from 0.10 to 0.15 over the course of the year, with Y remaining at 2000, what would the
inflation rate be?

10. The government of a small open economy announces a tax cut of $100 this year
combined with a tax increase of $110 next year, when the interest rate is 10%. What are
the effects of this change on the world real interest rate, national saving, investment, and
the current account balance in equilibrium when
(a) Ricardian equivalence holds?
(b) Ricardian equivalence does not hold?

11. In January, 1994 Canada had a labour force of 14, 011, employment of 12, 309, and
there were 7544 (all in thousands of people) not in the labour force.
(a) Calculate the unemployment rate.
(b) Calculate the particiaption rate.
(c) Calculate the employment ratio.




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                           MID-TERM TEST ANSWERS

1. GDP is output produced in a country, while GNP is output produced by domestically-
owned factors. The difference is net factor payments. In Canada GNP is less than GDP
because of foreign ownership (NFP is negative). For countries with many citizens working
abroad GNP is greater than GDP.

2. The production function shifts up, as more ouput can be produced with the same
quantities of capital and labour. Both marginal products rise, typically. Thus labour
demand rises too, because it is given by the marginal product of labour. With this shift
in labour demand, employment and real wages rise.

3. National saving rises so the desired saving curve shifts right. As a result, the real
interest rate declines and investment rises along with saving.

4. Desired national saving shifts left, causing the equilibrium world real interest rate to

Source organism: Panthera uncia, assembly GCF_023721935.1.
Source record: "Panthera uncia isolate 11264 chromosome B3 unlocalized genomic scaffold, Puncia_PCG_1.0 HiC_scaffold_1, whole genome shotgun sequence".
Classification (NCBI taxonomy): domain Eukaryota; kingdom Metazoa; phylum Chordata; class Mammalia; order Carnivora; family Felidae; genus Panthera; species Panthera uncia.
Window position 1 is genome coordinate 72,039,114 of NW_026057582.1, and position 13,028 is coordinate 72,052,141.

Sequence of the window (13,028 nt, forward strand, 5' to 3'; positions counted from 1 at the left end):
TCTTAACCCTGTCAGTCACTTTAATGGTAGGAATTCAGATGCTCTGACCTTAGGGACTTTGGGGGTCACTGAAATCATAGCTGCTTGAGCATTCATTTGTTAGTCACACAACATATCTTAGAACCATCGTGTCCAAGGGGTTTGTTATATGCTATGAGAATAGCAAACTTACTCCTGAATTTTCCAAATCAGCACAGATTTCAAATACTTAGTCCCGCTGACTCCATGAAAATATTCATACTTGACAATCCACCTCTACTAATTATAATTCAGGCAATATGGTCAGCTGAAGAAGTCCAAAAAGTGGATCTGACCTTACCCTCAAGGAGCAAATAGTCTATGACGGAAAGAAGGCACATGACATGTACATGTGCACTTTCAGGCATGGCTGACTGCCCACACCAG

rise, investment to fall, desired national saving to fall, and the current account balance to
fall.

5. Yes. Desired saving shifts left, desired investment shifts right so the current account
balance declines. There are twin deficits.

6. The Bank tried to control the growth of M1 so as to control inflation. It targeted M1
from 1975 to 1982. Because of financial innovation (the introduction of substitutes for
M1) money demand was significantly less than the Bank had anticipated, so policy was
too expansionary. The Bank responded by broadening the definition of M1 to include some
new types of bank accounts and then eventually abandoned M1 targeting.

7. The leading explanations are (a) measurement problems (including improvements in
quality of outputs and declines in input quality) (b) the oil price shock and (c) viewing
the fast growth after World War II as an exceptional period of ‘catch-up.’




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8. (a) 12 percent (b) 27 percent (c) 11 percent

9. (a) V = 2000/1300 = 1.54 (b) P = 2 (c) π = 4 percent

10. (a) No effect on any of the variables. (b) Real world interest rate is unchanged,
national saving declines (private saving rises, but not as much as government saving falls),
investment is unchanged and the current account balance declines.

11. (a) 11.36% (b) 65% (c) 57%